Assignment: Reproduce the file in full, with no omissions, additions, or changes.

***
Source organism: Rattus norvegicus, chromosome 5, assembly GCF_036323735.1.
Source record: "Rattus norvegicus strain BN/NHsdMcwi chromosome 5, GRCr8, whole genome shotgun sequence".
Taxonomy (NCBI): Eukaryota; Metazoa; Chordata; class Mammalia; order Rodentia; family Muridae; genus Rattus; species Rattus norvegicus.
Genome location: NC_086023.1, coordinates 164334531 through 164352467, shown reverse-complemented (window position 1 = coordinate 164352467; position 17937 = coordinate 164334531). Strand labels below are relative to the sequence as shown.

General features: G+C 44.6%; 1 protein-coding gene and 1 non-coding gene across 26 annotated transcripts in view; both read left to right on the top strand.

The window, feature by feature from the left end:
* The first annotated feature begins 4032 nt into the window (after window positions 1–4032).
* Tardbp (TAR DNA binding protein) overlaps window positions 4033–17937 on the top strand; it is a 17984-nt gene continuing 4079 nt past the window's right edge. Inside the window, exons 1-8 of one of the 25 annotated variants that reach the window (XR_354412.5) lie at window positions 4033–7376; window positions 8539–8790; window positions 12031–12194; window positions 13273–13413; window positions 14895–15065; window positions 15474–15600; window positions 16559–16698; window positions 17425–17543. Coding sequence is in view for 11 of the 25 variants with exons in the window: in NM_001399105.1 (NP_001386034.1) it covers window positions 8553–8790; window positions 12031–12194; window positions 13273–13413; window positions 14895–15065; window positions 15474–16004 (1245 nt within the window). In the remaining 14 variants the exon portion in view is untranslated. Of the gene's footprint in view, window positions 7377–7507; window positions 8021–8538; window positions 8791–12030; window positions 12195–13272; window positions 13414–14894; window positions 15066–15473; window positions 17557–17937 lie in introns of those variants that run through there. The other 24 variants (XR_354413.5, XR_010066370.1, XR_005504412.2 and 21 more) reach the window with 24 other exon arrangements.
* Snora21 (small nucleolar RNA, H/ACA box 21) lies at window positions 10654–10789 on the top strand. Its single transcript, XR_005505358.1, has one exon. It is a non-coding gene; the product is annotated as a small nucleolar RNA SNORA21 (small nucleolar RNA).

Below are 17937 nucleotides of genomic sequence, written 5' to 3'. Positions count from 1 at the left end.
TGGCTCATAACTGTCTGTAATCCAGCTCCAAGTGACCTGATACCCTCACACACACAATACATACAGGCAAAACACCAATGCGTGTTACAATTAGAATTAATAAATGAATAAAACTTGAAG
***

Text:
Source organism: Rattus norvegicus, chromosome 5, assembly GCF_036323735.1.
Source record: "Rattus norvegicus strain BN/NHsdMcwi chromosome 5, GRCr8, whole genome shotgun sequence".
Taxonomy (NCBI): Eukaryota; Metazoa; Chordata; class Mammalia; order Rodentia; family Muridae; genus Rattus; species Rattus norvegicus.
Genome location: NC_086023.1, coordinates 164334531 through 164352467, shown reverse-complemented (window position 1 = coordinate 164352467; position 17937 = coordinate 164334531). Strand labels below are relative to the sequence as shown.

General features: G+C 44.6%; 1 protein-coding gene and 1 non-coding gene across 26 annotated transcripts in view; both read left to right on the top strand.

The window, feature by feature from the left end:
* The first annotated feature begins 4032 nt into the window (after window positions 1–4032).
* Tardbp (TAR DNA binding protein) overlaps window positions 4033–17937 on the top strand; it is a 17984-nt gene continuing 4079 nt past the window's right edge. Inside the window, exons 1-8 of one of the 25 annotated variants that reach the window (XR_354412.5) lie at window positions 4033–7376; window positions 8539–8790; window positions 12031–12194; window positions 13273–13413; window positions 14895–15065; window positions 15474–15600; window positions 16559–16698; window positions 17425–17543. Coding sequence is in view for 11 of the 25 variants with exons in the window: in NM_001399105.1 (NP_001386034.1) it covers window positions 8553–8790; window positions 12031–12194; window positions 13273–13413; window positions 14895–15065; window positions 15474–16004 (1245 nt within the window). In the remaining 14 variants the exon portion in view is untranslated. Of the gene's footprint in view, window positions 7377–7507; window positions 8021–8538; window positions 8791–12030; window positions 12195–13272; window positions 13414–14894; window positions 15066–15473; window positions 17557–17937 lie in introns of those variants that run through there. The other 24 variants (XR_354413.5, XR_010066370.1, XR_005504412.2 and 21 more) reach the window with 24 other exon arrangements.
* Snora21 (small nucleolar RNA, H/ACA box 21) lies at window positions 10654–10789 on the top strand. Its single transcript, XR_005505358.1, has one exon. It is a non-coding gene; the product is annotated as a small nucleolar RNA SNORA21 (small nucleolar RNA).

Below are 17937 nucleotides of genomic sequence, written 5' to 3'. Positions count from 1 at the left end.
TGGCTCATAACTGTCTGTAATCCAGCTCCAAGTGACCTGATACCCTCACACACACAATACATACAGGCAAAACACCAATGCGTGTTACAATTAGAATTAATAAATGAATAAAACTTGAAG